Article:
Everyone has a theory about "Lost," from alien abductions to purgatory to snow globes. What is your theory about the island and its inhabitants? Or what's your favorite theory? 

 Everyone on the show has heard something more preposterous than anyone else. My favorite? Some guy told me that he thought that the island was the ruins of an alien zoo (Laughs).


Recently, I read a really plausible theory in the "Lost" magazine, but I can't remember the details of it. It wasn't a single unifying theory. It had several parts to it and it made me think about things I hadn't even thought of before. It at least gave me a template for a multi-part, complicated solution to the whole set up.


Of course, a lot of the metaphysical speculation was blown out of the water by the Season Two finale, which let us know that these events were happening in the real world in real time. So it wasn't the snow globe or purgatory, although I think purgatory is a really useful, working metaphor for the show. And that it's been sort of central to the show since the pilot. Because I'm going back through and watching all of the first season now and that's present in every episode and it's a really strong one. And maybe it's stronger for being metaphorical and not practical?


I think the real solution will be more science fiction. I think something's going on on that island whether it was found or created that has special scientific properties and that there's a battle over the power that is present there. 


What's the one thing about the show that most people would be shocked to learn?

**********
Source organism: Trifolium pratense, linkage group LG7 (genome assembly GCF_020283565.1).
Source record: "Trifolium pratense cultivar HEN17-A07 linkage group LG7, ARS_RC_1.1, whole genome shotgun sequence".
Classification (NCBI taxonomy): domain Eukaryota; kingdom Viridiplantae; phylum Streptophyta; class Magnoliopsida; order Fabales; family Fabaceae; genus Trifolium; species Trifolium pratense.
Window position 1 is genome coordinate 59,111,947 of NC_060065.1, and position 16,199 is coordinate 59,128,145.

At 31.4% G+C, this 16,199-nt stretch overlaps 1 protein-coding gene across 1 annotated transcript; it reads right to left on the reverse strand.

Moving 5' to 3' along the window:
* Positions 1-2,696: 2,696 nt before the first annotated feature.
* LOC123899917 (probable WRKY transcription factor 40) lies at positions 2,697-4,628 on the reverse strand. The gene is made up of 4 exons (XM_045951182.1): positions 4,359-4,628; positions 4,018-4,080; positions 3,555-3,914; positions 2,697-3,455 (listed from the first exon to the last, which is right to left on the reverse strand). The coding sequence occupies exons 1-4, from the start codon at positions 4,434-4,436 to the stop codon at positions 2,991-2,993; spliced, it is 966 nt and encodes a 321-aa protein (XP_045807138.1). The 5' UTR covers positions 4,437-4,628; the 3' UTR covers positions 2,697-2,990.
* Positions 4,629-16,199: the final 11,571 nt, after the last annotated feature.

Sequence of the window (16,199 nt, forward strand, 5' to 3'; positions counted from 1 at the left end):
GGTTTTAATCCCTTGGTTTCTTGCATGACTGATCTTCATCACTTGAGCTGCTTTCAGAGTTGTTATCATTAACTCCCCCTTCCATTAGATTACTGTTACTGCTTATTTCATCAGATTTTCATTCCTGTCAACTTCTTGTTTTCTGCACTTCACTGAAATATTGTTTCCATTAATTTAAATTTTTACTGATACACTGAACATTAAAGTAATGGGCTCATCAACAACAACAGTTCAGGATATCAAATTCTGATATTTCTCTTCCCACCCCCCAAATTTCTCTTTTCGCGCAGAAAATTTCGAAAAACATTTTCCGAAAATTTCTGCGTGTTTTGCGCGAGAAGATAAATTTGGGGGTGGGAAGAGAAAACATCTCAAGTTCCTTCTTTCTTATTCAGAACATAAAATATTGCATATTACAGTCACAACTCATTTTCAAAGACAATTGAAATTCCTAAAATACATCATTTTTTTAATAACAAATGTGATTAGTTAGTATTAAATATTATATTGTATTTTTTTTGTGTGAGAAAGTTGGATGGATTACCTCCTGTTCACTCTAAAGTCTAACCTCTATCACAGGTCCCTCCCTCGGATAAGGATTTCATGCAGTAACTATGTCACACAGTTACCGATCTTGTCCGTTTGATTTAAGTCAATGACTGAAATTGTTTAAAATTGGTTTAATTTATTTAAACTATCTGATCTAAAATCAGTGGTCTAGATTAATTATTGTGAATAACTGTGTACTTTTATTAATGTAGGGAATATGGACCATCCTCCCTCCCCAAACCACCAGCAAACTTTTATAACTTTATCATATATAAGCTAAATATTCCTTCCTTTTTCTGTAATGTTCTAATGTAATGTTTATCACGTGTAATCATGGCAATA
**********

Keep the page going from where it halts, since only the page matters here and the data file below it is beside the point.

The show has such a grave tone that there's not a lot of hilarity or comedy exactly. And I think people would be surprised to know how much fun there is on the set when we're shooting it. The camera crew is hilarious. And there are numerous practical jokes and pranks that go on the set, which are fun (Laughs).  

Have you ever been the victim of a practical joke? 

 No, I haven't. I'm not that kind of guy. I've been in the theater for too many years. And not only do I not care for it, but I'm superstitious about it.


In the theater, you feel like the Gods are fickle. And they will not bear much teasing or playing around with. So, there's a sort of underlying gravity about the rituals of the theater. And I bring those with me when I do TV work. I don't goof off very much, but other people do, and it can be terribly amusing (Laughs). 


I love this. Todd McFarlane's toy company recently announced that their next series of "Lost" characters will include a Henry Gale figurine. So, will you put one on your mantle? 

I would not display it prominently in my home just because we don't have a very pop culture décor in our apartment. But I would be very pleased to see it and to own one. I think it will be fun. And maybe I'll keep it in the bedroom or something? (Laughs).  

Do you know what sound clips are going to be on it? And were you involved in the design process? 

They had three or four that they were going to pick from and they're all from those first few episodes of captivity. But I've already posed for it. You sit in a hotel room with this contraption on your head and they go around you with a laser scanner reader thing and it generates a three dimensional image of your face and head on a computer screen. And then you do different facial expressions and stuff. And they can make this perfect replica.


I'll be curious to see it when it's done. It was really an interesting process.  

The McFarland figures are some of the most realistic around. 

Yes, that John Locke one is about perfect. It looks really good. And then Jorge's is really convincing also.